Thursday, August 4, 2011

mrs. bowls (lyn)

Every Saturday morning, Mrs. Bowls would come to our house.  She began coming when my youngest sister was born in 1956, and kept coming for the next 15 years or so.  Whenever she arrived, my mother would always greet her with, “Hi Mrs. Bowls.”  And she would always respond with, “Fine thank-you and you.”  Funny, the things we remember.

Mrs. Bowls was black.  Kind.  And helped my mom clean the house.  I think the respect between my mother and Mrs. Bowls was mutual.  Neither used the other’s first name. Mrs. Bowls came to our Bas Mitzvahs.  She took care of my two sisters and me when my parents were away.  When she was dying, my mom visited her, despite the fact that “only family was allowed.”  My mom considered herself part of her family, as she was part of ours.

Before coming to us, she worked for the Pope family for many years.  Dr. Pope died, young and unexpectedly, as he was dancing with his daughter at her wedding. He hadn’t yet prepared a will.  So each of his five daughters gave $5,000 to Mrs. Bowls, knowing their father would have remembered her.  She was loved and respected by many.

Tonight I helped organize a BAFTA screening for THE HELP, a movie about a group of maids in Mississippi during the 60’s.  While white families may not have held ownership deeds on their help, many were treated as if they did.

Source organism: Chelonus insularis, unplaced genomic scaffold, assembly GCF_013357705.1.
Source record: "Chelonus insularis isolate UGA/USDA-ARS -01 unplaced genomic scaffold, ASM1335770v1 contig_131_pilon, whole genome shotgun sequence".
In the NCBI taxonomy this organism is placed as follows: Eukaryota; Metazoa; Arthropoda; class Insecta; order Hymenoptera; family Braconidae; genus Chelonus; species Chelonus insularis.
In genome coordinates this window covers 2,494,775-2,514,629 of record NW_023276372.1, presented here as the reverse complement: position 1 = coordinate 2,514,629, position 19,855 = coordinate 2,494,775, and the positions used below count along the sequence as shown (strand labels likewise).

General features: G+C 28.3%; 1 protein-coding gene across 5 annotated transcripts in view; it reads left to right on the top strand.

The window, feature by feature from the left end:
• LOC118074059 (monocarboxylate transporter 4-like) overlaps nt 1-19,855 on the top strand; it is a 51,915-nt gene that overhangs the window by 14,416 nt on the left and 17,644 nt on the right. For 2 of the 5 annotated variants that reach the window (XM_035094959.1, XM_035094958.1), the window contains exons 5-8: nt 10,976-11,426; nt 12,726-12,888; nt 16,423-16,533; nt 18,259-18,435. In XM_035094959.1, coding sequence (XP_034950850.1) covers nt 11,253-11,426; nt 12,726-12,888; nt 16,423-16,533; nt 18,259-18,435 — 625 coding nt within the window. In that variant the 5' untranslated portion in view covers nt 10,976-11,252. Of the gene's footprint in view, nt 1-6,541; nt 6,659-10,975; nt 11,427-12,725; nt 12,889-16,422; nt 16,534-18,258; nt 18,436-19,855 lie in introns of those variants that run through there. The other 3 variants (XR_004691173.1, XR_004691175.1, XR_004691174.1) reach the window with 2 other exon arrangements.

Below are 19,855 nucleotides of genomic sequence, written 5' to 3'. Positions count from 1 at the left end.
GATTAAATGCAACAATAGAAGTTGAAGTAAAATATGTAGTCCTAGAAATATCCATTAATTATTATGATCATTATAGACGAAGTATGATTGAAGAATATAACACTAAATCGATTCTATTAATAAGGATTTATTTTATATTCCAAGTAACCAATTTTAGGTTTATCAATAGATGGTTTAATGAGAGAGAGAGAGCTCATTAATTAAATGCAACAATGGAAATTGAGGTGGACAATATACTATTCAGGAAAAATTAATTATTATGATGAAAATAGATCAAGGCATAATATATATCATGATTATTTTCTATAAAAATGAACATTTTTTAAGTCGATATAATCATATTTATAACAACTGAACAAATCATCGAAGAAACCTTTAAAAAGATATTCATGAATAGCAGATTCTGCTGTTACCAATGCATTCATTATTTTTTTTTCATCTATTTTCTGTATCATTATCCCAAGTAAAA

Because I helped organize tonight’s screening, I got to meet two of its stars (Viola Davis and Octavia Spencer) and the very adorable and young writer/director (Tate Taylor).  I could be wrong, and it is still early in the year, but my prediction is that this film will win some major nominations during the upcoming award’s season.

I come home tonight and can’t stop thinking about the contrasts between the help in this movie and Mrs. Bowls.  I call my mom.  We talk a while and reminisce.  And then I ask about Mrs. Bowls’ cooking.

“Mrs. Bowls was a terrible cook.  She never cooked for us.  Oh, wait, she did cook.  When we went away and she took care of you, she cooked then.  You’d always complain how bad the food was when we got back.”

Funny, the things we forget.

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